5. Deductions for ordinary and necessary expenses

One of the ways to save money on your tax bill is to take advantage of business expenses. We have already learned that Foreign Earned Income Exclusion can lower your income tax liability, but what about other available deductions?

The IRS allows you to deduct ordinary and necessary expenses—and it’s important to know the distinction.

Ordinary expenses are commonly used and accepted by your business  industry standards. The expenses are frequent and ongoing—and critical to your trade to run the business. However, ordinary expenses should also be necessary in order to deduct them from your business taxes. 

Necessary expenses are considered to be helpful and appropriate in running your business. Again, you cannot deduct necessary expenses if they are not ordinary expenses also.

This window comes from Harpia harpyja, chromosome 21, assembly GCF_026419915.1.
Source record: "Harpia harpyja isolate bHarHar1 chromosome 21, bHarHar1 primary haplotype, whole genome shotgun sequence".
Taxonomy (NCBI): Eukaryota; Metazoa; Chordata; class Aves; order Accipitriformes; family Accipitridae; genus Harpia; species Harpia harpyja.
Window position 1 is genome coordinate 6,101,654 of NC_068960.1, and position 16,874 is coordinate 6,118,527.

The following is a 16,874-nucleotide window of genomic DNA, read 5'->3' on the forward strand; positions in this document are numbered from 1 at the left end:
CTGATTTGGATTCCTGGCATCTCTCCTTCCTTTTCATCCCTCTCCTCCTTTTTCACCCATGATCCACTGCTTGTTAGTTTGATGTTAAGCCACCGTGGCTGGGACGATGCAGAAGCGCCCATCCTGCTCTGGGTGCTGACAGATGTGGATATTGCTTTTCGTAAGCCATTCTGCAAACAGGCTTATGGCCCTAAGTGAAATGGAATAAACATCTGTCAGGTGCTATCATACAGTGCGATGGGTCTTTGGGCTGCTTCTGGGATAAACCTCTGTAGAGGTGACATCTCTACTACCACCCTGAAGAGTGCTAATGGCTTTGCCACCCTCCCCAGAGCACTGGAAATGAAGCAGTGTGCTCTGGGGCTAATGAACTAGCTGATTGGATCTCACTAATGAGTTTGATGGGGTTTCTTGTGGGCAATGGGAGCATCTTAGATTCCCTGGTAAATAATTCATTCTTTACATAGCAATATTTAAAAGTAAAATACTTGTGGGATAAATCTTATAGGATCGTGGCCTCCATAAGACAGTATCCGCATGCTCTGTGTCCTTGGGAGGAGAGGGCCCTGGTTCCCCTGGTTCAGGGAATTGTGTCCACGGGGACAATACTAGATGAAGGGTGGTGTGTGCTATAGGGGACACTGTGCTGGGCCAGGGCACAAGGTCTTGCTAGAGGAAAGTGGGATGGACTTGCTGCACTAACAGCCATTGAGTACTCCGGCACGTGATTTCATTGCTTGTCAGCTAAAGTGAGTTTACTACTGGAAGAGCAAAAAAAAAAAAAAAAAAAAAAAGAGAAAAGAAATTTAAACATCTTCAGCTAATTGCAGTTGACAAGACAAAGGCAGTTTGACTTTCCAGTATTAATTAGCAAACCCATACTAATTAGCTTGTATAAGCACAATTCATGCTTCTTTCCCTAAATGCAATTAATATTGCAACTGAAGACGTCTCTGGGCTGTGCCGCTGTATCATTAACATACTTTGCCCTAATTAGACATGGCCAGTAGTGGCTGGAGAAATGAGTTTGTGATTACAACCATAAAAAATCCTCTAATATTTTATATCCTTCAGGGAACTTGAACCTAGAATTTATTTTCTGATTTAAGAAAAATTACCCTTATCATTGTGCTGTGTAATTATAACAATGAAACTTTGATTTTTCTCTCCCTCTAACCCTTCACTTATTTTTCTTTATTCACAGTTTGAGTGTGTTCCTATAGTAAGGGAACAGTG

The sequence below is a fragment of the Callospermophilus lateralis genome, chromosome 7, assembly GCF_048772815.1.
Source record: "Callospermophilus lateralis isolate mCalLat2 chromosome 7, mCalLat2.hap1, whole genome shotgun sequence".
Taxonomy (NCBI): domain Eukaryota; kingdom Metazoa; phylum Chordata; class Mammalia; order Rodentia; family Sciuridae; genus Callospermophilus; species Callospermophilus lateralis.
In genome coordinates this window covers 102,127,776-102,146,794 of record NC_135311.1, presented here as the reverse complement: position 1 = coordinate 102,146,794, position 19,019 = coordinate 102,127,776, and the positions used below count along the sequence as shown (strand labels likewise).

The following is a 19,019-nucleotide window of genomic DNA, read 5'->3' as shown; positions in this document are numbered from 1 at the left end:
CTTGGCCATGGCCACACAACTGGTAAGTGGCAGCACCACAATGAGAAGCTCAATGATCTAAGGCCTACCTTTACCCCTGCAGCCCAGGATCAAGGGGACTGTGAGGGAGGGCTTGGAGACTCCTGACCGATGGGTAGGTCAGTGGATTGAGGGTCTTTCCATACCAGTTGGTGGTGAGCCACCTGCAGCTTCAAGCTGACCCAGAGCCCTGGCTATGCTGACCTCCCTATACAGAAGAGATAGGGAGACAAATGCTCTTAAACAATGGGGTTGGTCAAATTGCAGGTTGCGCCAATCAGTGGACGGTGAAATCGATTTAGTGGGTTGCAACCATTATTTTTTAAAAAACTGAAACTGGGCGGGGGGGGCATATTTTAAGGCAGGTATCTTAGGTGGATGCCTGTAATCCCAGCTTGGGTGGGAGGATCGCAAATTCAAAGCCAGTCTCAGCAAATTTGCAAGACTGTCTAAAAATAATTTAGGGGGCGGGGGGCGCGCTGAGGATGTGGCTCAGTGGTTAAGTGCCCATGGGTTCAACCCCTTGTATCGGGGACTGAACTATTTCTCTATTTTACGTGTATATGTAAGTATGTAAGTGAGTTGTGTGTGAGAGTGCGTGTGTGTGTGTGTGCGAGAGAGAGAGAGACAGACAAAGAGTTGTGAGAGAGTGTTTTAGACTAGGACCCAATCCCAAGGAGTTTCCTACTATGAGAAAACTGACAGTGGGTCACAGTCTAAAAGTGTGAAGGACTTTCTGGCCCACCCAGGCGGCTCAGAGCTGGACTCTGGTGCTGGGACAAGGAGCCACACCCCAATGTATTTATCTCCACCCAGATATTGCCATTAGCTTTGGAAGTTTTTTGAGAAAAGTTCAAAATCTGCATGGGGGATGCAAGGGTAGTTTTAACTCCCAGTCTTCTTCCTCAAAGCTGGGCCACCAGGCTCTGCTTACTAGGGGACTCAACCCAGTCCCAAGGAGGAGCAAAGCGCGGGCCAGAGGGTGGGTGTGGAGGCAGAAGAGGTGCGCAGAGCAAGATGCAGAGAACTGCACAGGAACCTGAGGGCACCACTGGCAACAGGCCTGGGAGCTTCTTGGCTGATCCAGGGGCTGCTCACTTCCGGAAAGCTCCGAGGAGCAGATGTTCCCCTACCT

Does it all sound too complicated for you? Well, here are a few examples that might help you understand what qualifies as ordinary and/or necessary expenses: advertising, supplies, rental of office space and equipment, taxes and licenses etc. You will need to use Schedule C to deduct these expenses. You will also need to pay SE tax before you can apply FEIE or FTC.

Summary of the self-employment tax on US citizens abroad

Being a US entrepreneur or freelancer while living abroad is a rewarding experience. Hoping that the IRS will not find out about your foreign self-employment income is a bad idea in general. The IRS will impose heavy fines if they catch you under-reporting self-employment income or not reporting it at all. Do you know that they can go back as many years as they want? Even past the 7 year statute of limitations. 

While we described a few ways to reduce your self-employment tax liability, it’s extremely important to seek professional tax advice before you proceed with any of the above-mentioned strategies. There are some issues to consider beyond taxes and we strongly recommend consulting tax professionals.

At 1040 Abroad, we have tax experts who help Americans abroad to minimize their tax burden on a daily basis. Contact us now and schedule a free consultation to discuss the best solutions.